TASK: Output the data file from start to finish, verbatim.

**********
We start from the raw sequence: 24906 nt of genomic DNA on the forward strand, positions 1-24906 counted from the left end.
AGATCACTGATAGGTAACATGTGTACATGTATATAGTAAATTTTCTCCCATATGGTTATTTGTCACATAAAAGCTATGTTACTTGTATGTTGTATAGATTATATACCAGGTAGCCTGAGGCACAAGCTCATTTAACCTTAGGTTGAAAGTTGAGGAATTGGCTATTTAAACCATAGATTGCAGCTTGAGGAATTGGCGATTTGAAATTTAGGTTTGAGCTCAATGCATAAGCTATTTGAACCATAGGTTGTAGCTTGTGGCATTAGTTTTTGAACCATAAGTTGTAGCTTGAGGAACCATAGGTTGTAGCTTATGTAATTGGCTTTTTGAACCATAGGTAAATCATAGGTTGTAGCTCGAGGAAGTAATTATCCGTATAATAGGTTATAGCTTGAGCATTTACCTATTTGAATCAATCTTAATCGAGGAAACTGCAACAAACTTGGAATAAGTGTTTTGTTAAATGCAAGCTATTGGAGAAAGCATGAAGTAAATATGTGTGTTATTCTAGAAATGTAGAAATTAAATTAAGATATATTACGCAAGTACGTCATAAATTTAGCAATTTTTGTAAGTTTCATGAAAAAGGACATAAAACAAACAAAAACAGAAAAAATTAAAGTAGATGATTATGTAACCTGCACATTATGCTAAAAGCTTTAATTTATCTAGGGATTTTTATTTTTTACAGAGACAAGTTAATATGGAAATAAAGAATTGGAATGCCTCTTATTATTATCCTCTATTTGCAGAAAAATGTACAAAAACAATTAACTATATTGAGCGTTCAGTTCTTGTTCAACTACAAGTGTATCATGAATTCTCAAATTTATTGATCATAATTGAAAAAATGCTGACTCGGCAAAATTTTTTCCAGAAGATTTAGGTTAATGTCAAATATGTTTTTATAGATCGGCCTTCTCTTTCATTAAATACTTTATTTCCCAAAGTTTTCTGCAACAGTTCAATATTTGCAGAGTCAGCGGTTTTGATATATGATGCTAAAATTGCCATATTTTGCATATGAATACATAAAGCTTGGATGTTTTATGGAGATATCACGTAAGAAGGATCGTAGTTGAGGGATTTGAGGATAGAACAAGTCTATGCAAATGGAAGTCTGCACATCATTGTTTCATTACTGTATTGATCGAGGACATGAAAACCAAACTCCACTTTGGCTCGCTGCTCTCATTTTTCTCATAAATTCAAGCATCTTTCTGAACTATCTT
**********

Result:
We start from the raw sequence: 24906 nt of genomic DNA on the forward strand, positions 1-24906 counted from the left end.
AGATCACTGATAGGTAACATGTGTACATGTATATAGTAAATTTTCTCCCATATGGTTATTTGTCACATAAAAGCTATGTTACTTGTATGTTGTATAGATTATATACCAGGTAGCCTGAGGCACAAGCTCATTTAACCTTAGGTTGAAAGTTGAGGAATTGGCTATTTAAACCATAGATTGCAGCTTGAGGAATTGGCGATTTGAAATTTAGGTTTGAGCTCAATGCATAAGCTATTTGAACCATAGGTTGTAGCTTGTGGCATTAGTTTTTGAACCATAAGTTGTAGCTTGAGGAACCATAGGTTGTAGCTTATGTAATTGGCTTTTTGAACCATAGGTAAATCATAGGTTGTAGCTCGAGGAAGTAATTATCCGTATAATAGGTTATAGCTTGAGCATTTACCTATTTGAATCAATCTTAATCGAGGAAACTGCAACAAACTTGGAATAAGTGTTTTGTTAAATGCAAGCTATTGGAGAAAGCATGAAGTAAATATGTGTGTTATTCTAGAAATGTAGAAATTAAATTAAGATATATTACGCAAGTACGTCATAAATTTAGCAATTTTTGTAAGTTTCATGAAAAAGGACATAAAACAAACAAAAACAGAAAAAATTAAAGTAGATGATTATGTAACCTGCACATTATGCTAAAAGCTTTAATTTATCTAGGGATTTTTATTTTTTACAGAGACAAGTTAATATGGAAATAAAGAATTGGAATGCCTCTTATTATTATCCTCTATTTGCAGAAAAATGTACAAAAACAATTAACTATATTGAGCGTTCAGTTCTTGTTCAACTACAAGTGTATCATGAATTCTCAAATTTATTGATCATAATTGAAAAAATGCTGACTCGGCAAAATTTTTTCCAGAAGATTTAGGTTAATGTCAAATATGTTTTTATAGATCGGCCTTCTCTTTCATTAAATACTTTATTTCCCAAAGTTTTCTGCAACAGTTCAATATTTGCAGAGTCAGCGGTTTTGATATATGATGCTAAAATTGCCATATTTTGCATATGAATACATAAAGCTTGGATGTTTTATGGAGATATCACGTAAGAAGGATCGTAGTTGAGGGATTTGAGGATAGAACAAGTCTATGCAAATGGAAGTCTGCACATCATTGTTTCATTACTGTATTGATCGAGGACATGAAAACCAAACTCCACTTTGGCTCGCTGCTCTCATTTTTCTCATAAATTCAAGCATCTTTCTGAACTATCTT